Tycho Features Live Vocals For First Time On Creatively Inspired ‘Weather’ (ALBUM REVIEW)

Tycho’s music has always been difficult to classify. Too upbeat to be truly ambient, but nonetheless fulfilling a similar purpose in its undeniable chillness. The characteristic clean guitar motifs have shades of post-rock about them, the samples and beats reminiscent of chillwave electronica, while all awash in a mellow haze of delay and reverb making it all feel somehow like drone music. With it all together, it seems lead creative force Scott Hansen has happened upon a magic recipe. A perfect guitar tone – and oh my is it exquisite – birthed from presumably years of meddling, incredibly tight production and a penchant for seemingly endless gorgeous melodies methodically built atop one another in simple but stunning compositions. By sounding like everything all at once and nothing in particular, Tycho only really sound like Tycho, and what could easily have been brushed aside as another bedroom chill-step pretender has instead emerged as a benchmark in the downtempo scene. 

Since perfecting his formula with his previous three records, the thematic trilogy of Dive, Awake and Epoch, it’s fair to ask the question of where to next. A fourth album in the same vein could easily begin to feel like overkill, so with Weather, Tycho made the understandable decision to fully feature live vocals for the first time by engaging the services of Hannah Cottrell (Saint Sinner). “I wanted to finally fulfill what has been a vision of mine since the beginning, to incorporate the most organic instrument of all, the human voice,” Hansen has said. By all accounts, it played out more of a collaboration than merely a feature, and the influence of that is notable in the songwriting. There’s a distinct shift from Tycho’s customary compositions into more indie-rock territory, which doesn’t always serve the music. Cottrell’s voice is airy and breathy, seemingly forged specifically for Tycho’s music, but it’s in fact when it takes centre stage, the record stutters. Tycho’s beauty was in the remarkable way they had created a unique sound, something that gets lost within many of these tracks that play out as good but fairly standard down-tempo dream-pop.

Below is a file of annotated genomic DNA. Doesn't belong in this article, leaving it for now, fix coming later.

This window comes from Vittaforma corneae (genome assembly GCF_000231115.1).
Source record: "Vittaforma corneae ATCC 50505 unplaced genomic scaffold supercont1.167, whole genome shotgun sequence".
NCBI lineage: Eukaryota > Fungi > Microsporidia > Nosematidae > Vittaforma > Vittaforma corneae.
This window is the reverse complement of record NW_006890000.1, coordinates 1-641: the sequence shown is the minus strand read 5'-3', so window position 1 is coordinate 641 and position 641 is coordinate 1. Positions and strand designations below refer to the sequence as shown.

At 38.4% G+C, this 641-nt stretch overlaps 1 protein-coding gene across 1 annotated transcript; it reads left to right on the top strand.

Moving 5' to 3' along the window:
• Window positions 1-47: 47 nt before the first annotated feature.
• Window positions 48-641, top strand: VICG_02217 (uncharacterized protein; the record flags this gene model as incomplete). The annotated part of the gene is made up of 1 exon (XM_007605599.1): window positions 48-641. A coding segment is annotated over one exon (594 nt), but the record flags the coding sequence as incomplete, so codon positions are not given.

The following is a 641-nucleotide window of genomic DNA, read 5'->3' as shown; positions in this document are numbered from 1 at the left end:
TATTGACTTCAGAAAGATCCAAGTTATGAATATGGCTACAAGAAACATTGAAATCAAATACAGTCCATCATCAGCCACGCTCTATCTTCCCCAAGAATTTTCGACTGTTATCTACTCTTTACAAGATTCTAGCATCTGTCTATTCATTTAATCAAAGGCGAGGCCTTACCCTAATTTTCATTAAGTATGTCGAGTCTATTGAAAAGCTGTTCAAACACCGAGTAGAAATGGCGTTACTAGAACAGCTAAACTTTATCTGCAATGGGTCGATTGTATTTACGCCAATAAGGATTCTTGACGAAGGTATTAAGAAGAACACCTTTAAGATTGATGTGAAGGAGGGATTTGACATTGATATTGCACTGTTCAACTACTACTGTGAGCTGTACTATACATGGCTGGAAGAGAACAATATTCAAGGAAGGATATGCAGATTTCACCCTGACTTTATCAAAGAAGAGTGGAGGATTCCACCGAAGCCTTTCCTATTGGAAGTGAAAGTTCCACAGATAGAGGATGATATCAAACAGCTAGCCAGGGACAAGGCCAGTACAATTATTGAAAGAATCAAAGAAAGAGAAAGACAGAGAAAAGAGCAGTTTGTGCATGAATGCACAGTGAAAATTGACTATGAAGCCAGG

It’s most notable on the lead singles. ‘Pink & Blue” is pretty enough, but drifts forward without a whole lot of purpose, while ‘No Stress’ suffers similar pitfalls. Lyrics along the lines of “if it doesn’t work the first time, don’t stress don’t stress,” feel there to simply be there, without offering much in the way of meaning. It’s when Cottrell’s voice is included as an interwoven element of the soundscapes Hansen constructs that it feels most effective. Opener ‘Easy’ feels more like an evolution of the Tycho sound, the ethereal vocals serving to expand the beautifully building layers with its weaving synth line and off-kilter rhythms, a trick repeated with intimate subtlety on the gorgeous inclusion ‘Into the Woods’. Cottrell is best used on ‘Skate’, a track which – much like the entire album – owes much to The xx, and where the wider sound is given the chance to build into its own around the lead vocals. It speaks volumes, however, that the closing title track is probably the best on the album, and also distinctively the only true instrumental. That said, any new direction takes time to get right. Tycho needed something new, Weather is a bold step forward, and one can certainly see them striking the right balance before too long.

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